Outlander – The TV Series

I recently started a free subscription to Amazon Prime and my wife and I have been watching the Scottish historical drama Outlander. It is a TV show set largely in Scotland in 1743 (and bits in 1946), detailing the challenges of a time-travelling English WW2 nurse who ends up in the pre-Jacobite rebellion Scottish Highlands.

With any historical drama, liberties must necessarily be taken in order to move the action along and Outlander is no exception, though the producers are at pains to stress that they have set out to minimise these as much as possible and to employ historians to set the scene as accurately as time and money allow.

At this point I have to stress I have not read the books so any comment is made purely about the TV show – the book my differ. Also, I have yet to view the final two episodes. Whilst I will try to minimise spoilers, obviously read at your own risk.

The initial episode shows Claire Randall as a competent combat nurse in war torn Europe who later travels to Inverness with her husband Frank on a second honeymoon. It is clear that they have spent the war apart and are taking the opportunity offered by the trip to re-acquaint themselves with each other.

On a visit to the ruinous Castle Leoch, they find a basement room where Claire feels a strong sense of deja vu. We later discover that Frank is researching his ancestor, a Government soldier called Captain Jonathan ‘Black Jack’ Randall, who was in command of troops in the area in the mid 18th century. The setting for Inverness was clearly the Fife village of Falkland – you can see the same view from Street-view here with the wonderful Falkland Palace in the background. That night they both witness a strange druid ritual at the stones of Craig-na-Dun and the following morning Claire visits the stones alone. When she touches the main stone she suddenly looses consciousness and awakes to the sound of shouts and gunshots. She runs into, what turns out to be, ‘Black-Jack’ Randall, her husbands ancestor, who mistakes Claire – who is wearing a loose thin 20th century dress – for a prostitute dressed in her undershirt.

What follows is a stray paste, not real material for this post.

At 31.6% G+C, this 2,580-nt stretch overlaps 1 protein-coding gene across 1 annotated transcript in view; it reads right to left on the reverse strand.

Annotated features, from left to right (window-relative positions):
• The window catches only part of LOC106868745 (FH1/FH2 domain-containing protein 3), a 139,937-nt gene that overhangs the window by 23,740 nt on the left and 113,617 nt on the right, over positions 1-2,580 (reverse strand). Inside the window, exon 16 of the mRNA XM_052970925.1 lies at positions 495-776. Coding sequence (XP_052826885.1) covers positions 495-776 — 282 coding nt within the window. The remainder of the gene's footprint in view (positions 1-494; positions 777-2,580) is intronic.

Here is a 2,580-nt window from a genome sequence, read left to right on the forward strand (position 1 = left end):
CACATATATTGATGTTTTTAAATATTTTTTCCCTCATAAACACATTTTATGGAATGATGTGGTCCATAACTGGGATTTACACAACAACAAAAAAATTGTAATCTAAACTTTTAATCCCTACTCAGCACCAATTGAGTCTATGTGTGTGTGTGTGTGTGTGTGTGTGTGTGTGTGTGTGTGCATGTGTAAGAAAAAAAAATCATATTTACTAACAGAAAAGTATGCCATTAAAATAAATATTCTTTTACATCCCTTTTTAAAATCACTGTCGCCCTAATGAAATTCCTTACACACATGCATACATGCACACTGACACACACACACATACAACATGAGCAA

Rescued by the highlanders she saves the life of a wounded man and is taken to Castle Leoch, their home.

From there her she has to survive using her wits and 20th century knowledge but quickly realises she must be careful what she says, not wanting to give away the fact she is from another time thinking they may brand her as a witch. Using her maiden name of Beauchamp to hide her connection with Randall, she claims to be an English widow travelling to France from Oxfordshire (though that doesn’t explain what on earth she is doing in the Scottish Highlands!).

The following episodes are part love-story – she falls in love with Jamie, the red-haired highland hero – and part action-adventure as they get caught up in the politics and intrigue of mid 18th century Scotland. Historically it is actually very well done, with some really nice touches. In one scene, Claire goes with the women of a village whilst the men talk business. At a long table the women are kneading a long bale of cloth soaked in urine in order to clean it, soap not being readily available. In another there is a travelling group of minstrels putting on shows in villages around the country as a way of making money.We see the Factors collecting the rents, often in kind, from their tenants and we see the brutality found in a harsh and brutal place.

There are some great cameos by Scottish actors  – especially Bill Patterson as a wily  Edinburgh lawyer, the ever watchable Douglas Henshall and Gary Lewis who plays the Laird of Clan MacKenzie. Apart from Claire, female roles are largely conspicuous by their absence, especially for a drama that is aimed at a female audience, the one exception is the Irish Actress Laura Donnelly who plays Jamie’s sister Jenny in a spirited performance.

The two leads, Sam Heughan and Catriona Balfe both give excellent performances. Sam looks the part – big, brawny & red-headed – and being Scots his accent doesn’t grate on Scots ears. With a name like Catriona you would expect that the lead is Scottish but she is originally from Ireland. There are a few actors who’s accent is unfortunately painful for Scots to listen to but thankfully they are few and far between.